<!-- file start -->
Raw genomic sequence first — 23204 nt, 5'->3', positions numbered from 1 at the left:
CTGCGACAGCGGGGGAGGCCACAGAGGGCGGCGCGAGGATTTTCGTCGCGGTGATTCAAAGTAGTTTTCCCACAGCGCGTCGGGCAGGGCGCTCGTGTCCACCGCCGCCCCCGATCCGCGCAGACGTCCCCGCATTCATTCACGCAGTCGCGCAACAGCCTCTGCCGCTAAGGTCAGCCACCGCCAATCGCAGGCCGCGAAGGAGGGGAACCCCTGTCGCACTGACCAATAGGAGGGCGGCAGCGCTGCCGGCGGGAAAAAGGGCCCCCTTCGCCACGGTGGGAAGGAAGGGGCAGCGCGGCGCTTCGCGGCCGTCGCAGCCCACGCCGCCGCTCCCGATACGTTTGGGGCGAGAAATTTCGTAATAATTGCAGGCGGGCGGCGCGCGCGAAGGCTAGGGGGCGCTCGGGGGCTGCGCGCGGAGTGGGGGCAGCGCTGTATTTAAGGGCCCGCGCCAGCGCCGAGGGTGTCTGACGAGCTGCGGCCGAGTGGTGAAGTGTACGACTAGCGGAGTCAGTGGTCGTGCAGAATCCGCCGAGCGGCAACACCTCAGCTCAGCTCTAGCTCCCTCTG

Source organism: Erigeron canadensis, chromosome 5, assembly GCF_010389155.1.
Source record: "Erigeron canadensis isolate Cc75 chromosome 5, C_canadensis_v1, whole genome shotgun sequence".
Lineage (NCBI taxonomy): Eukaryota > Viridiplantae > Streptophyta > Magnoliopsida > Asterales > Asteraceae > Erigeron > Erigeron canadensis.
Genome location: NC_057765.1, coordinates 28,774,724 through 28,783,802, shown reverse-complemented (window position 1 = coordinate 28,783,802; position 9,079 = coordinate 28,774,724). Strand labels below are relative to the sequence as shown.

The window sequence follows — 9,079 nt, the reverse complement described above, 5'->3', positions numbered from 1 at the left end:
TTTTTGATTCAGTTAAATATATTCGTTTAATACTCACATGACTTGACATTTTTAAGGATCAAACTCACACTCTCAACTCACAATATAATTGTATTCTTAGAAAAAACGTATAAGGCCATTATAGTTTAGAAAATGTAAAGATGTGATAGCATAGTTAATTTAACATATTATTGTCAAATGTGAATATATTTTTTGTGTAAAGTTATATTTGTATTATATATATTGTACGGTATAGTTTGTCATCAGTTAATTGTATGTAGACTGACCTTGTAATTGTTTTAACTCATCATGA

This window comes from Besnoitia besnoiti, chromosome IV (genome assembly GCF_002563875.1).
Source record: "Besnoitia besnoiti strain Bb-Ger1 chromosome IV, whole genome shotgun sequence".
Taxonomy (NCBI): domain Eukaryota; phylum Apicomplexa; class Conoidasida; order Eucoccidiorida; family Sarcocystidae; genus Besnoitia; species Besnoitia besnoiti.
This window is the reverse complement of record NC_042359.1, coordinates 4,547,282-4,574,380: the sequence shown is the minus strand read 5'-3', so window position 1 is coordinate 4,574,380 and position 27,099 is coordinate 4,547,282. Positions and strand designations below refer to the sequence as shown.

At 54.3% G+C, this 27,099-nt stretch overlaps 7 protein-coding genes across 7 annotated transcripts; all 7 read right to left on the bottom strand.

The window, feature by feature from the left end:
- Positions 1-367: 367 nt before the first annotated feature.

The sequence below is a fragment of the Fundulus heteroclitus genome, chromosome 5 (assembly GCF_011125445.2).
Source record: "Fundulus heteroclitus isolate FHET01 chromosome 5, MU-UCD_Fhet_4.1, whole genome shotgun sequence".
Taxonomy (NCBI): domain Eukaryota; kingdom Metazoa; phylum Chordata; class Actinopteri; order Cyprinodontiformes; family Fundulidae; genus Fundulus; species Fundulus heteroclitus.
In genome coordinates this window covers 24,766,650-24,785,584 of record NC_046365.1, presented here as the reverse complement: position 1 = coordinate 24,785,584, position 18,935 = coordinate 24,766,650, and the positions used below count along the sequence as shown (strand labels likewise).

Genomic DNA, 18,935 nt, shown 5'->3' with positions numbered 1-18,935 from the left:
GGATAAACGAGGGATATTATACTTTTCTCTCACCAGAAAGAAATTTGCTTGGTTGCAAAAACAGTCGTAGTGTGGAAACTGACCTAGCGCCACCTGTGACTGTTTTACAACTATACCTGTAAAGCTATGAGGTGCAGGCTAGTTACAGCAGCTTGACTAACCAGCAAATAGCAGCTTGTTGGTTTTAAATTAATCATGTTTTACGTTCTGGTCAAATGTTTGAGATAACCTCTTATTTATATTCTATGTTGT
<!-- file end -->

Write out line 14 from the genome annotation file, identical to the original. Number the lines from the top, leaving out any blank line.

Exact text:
The window, feature by feature from the left end: